Do you feel like you are always playing catch up?
Do you feel like you are seen as a blocker?
Does it feel like you are often putting lipstick on a pig?
Do you often miss pivotal conversations on features being implemented?
Do stakeholders often demand what the features should look like without input from others?
If you have answered yes to any of the above questions then you are not alone. It is only recently that UX has been recognised as one of the core skills that a Scrum team may need to have and the questions above allude to just a few of the many challenges those of us who work in a UX role will often face.
Before all else though, I believe it is important that we have good collaboration with our colleagues. Many articles out there highlight how important teamwork is in an Agile environment, but in particular I want to highlight the importance of it regarding the UX SME.
I’m constantly improving the product I’m working on while looking at my role holistically. The team I work with, the company I work for, how to engage with my colleagues and how to spread the UX ethos I live by. I’m a problem solver, and I love it. I believe for a UX specialist to work successfully within a team and help address the questions above, they should build a rapport with all team members, not just the development team, but the Product Owner and stakeholders as well. All of these relationships need to be nurtured if we are going to build trust in the decisions that we make.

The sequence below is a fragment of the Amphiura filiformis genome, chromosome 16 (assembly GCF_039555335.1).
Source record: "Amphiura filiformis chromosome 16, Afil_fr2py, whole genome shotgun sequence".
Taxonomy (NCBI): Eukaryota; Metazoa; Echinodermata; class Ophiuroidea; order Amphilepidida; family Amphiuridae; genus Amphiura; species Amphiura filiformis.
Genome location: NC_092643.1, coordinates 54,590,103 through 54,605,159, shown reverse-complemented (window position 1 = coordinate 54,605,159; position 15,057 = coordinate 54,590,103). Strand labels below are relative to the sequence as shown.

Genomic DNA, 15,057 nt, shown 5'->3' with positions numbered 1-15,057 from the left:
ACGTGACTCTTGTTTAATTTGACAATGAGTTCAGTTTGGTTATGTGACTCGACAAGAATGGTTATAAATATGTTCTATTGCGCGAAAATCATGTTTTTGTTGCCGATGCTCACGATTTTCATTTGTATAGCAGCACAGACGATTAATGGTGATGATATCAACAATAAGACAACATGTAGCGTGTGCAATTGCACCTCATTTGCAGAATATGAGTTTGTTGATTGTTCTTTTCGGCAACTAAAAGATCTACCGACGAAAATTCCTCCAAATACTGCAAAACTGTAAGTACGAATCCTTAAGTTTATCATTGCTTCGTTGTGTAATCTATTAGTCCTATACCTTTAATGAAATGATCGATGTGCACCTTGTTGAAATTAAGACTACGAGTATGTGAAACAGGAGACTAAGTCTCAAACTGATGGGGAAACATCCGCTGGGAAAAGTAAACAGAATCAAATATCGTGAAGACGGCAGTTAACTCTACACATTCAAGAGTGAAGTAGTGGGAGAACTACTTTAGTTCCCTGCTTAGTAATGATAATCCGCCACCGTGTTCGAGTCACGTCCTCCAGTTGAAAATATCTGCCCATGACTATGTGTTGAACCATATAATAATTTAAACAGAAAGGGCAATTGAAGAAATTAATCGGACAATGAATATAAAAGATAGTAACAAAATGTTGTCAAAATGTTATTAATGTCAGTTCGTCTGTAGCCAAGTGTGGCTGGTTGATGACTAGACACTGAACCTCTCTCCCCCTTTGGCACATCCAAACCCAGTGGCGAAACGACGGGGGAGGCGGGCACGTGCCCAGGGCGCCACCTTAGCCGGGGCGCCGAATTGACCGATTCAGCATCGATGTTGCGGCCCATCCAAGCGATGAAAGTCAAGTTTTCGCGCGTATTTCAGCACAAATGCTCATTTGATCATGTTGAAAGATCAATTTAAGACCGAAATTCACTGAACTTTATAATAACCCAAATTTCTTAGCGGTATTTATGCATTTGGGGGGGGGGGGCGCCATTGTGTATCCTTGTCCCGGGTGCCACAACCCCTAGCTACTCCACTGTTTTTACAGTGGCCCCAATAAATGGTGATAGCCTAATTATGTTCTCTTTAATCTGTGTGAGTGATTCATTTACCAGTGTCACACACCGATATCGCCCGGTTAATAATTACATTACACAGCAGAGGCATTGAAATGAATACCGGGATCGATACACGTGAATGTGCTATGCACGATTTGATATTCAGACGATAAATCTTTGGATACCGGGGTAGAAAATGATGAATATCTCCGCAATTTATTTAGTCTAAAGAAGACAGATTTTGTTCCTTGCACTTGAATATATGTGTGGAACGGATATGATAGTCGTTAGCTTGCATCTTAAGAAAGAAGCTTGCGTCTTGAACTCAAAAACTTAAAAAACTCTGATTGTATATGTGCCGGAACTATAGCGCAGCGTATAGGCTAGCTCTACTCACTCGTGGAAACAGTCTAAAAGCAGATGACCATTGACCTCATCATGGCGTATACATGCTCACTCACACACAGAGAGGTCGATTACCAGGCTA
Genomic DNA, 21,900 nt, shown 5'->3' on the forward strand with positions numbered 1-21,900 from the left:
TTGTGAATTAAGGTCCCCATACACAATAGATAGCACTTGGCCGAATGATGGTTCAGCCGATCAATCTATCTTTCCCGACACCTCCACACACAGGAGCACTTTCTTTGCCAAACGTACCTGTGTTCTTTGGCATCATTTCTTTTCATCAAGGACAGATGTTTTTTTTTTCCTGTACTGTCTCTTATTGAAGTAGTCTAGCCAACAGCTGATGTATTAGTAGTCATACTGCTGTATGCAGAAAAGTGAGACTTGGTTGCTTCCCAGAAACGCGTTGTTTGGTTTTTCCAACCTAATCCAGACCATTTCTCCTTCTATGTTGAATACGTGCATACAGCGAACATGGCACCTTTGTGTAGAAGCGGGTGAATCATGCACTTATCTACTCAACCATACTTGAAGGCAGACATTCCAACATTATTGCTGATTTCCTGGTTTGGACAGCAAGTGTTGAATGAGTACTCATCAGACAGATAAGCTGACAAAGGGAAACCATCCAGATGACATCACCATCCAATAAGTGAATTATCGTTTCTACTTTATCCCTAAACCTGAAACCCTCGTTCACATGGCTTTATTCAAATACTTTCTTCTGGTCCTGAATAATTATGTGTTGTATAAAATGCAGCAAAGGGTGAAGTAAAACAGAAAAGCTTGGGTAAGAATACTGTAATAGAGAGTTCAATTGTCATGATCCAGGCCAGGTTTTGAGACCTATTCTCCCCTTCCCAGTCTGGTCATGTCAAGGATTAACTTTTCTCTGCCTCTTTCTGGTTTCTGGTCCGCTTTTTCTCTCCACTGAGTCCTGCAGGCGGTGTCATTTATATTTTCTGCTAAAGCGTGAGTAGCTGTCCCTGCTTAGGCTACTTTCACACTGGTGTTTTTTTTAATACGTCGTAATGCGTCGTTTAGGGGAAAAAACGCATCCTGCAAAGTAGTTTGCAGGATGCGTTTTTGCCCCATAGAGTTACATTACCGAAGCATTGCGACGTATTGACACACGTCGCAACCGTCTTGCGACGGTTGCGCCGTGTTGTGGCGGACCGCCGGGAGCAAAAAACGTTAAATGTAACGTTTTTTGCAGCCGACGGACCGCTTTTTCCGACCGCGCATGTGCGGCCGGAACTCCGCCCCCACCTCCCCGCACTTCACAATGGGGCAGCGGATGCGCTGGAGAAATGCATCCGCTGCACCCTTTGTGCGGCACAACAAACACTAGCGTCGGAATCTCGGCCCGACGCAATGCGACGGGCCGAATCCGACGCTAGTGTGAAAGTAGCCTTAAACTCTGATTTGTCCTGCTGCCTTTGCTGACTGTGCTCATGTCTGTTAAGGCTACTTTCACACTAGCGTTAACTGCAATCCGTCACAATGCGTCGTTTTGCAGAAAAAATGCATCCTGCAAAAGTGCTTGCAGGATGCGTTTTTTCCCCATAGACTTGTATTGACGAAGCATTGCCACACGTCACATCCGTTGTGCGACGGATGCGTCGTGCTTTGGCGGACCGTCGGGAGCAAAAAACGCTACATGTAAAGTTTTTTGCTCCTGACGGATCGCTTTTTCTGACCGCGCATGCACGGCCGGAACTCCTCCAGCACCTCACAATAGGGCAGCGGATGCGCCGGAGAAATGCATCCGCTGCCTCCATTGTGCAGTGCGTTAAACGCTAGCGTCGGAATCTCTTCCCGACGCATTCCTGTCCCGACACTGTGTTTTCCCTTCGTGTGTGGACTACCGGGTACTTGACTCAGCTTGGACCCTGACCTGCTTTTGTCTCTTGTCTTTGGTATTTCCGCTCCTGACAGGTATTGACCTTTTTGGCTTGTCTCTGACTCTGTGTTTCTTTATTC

It’s not as simple as being a friend to everyone though, although that helps. Teams with people that have transparency of what each other is doing is a good start, but I feel that we can go further and have the whole team involved in UX activities, for example, we aren’t the only people who need to carry out UX related tasks such as user testing or collating research.
Instead, I believe that we should live by the ‘cross-functional’ ethos that is core to Scrum by trying some of the following:
• Invite a teammate to help when collating research.
• Get stakeholders involved when refining personas.
• Invite the Product Owner and developers to shadow or take part when carrying out user testing.
• Pair with team mates on user stories that are currently being worked on.
• Be open and available to answer questions and discuss the evidence behind your decisions.
• Run UX Brown Bag sessions.
• Make UX deliverables more transparent; share user testing results, utilise Confluence to show user flows, make use of the spare bit of wall next to the whiteboard to stick up customer journey maps and spread your work around!
User Experience should not be the responsibility of a single person. Everyone on the team should be considering it – after all, we are all users of all different kinds of products in our everyday lives and the experience of everybody counts.
We do not need to hide tips and tricks when conducting UX related tasks, instead part of the role should be to show others how to approach UX problems by educating everyone involved.